The way in which data are analyzed and acted upon of course matter greatly. CASEL has developed several resources that can support states and districts with successful implementation of initiatives. For example, CASEL’s Collaborating Districts Initiative has a rubric, developed in conjunction with the American Institutes for Research, to assess implementation of districtwide practices that support SEL. The rubric is a process indicator that monitors activities, highlights areas of growth, and sets priorities rather than assesses outcomes. An additional rubric is also available for schools.Collaborative for Academic, Social, and Emotional Learning (n.d.). District SEL planning and implementation rubric. Collaborative for Academic, Social, and Emotional Learning. (n.d.). CASEL practice rubric for schoolwide SEL implementation. Another useful resource is CASEL’s Collaborating States Initiative that works with states to support implementation of quality SEL.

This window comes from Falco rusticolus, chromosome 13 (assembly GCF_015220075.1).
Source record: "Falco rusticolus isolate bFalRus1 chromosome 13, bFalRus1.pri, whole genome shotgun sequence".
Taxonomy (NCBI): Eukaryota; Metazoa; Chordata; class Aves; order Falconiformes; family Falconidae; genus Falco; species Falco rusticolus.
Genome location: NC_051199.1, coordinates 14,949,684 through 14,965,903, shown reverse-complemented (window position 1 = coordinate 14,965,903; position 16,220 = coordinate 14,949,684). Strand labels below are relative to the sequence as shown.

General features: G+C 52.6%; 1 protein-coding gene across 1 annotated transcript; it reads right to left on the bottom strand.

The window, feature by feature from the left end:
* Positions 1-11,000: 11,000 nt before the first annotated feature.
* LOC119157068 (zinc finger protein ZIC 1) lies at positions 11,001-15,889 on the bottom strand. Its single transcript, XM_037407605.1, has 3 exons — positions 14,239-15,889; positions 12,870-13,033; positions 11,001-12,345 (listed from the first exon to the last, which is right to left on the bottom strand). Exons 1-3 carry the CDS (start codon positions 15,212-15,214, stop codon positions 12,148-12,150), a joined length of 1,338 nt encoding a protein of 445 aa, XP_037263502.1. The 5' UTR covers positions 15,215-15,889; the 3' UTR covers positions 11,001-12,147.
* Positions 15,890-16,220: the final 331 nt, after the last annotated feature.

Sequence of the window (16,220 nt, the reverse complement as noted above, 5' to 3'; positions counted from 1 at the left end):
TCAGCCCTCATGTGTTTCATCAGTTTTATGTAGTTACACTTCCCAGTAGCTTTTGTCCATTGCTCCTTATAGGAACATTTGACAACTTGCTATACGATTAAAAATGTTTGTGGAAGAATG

Table 1 summarizes the kinds of assessments we recommend for various purposes. (For an in-depth explanation of the measures and what informed the recommendations, see the full report upon which this brief is based.)

Table 1

Recommendations for States

Until recently, social and emotional learning has often been seen as a distraction from academics and placed on the sidelines. Research suggests, however, that SEL and a positive school climate are the foundation for students’ academic and later life success. States should encourage schools to support SEL in the context of new opportunities for accountability and continuous improvement under ESSA (see Figure 2).

Figure 2

After reviewing each type of measure in depth, the Learning Policy Institute and CASEL recommend that:

  1. States should not use measures of students’ social-emotional competencies for high-stakes accountability purposes. They can, however, support the use of these measures at the local level to inform teaching, learning, and program investments. These measures can provide important information that identifies students’ strengths and needs, which might then be reported on an aggregate basis to inform school decisions about programs and supportive strategies. States might also consider facilitating access to assessments of social-emotional development that are aligned with state SEL standards, programming, and instructional practices, as long as the assessments are accompanied by appropriate training on the use and misuse of the resulting data.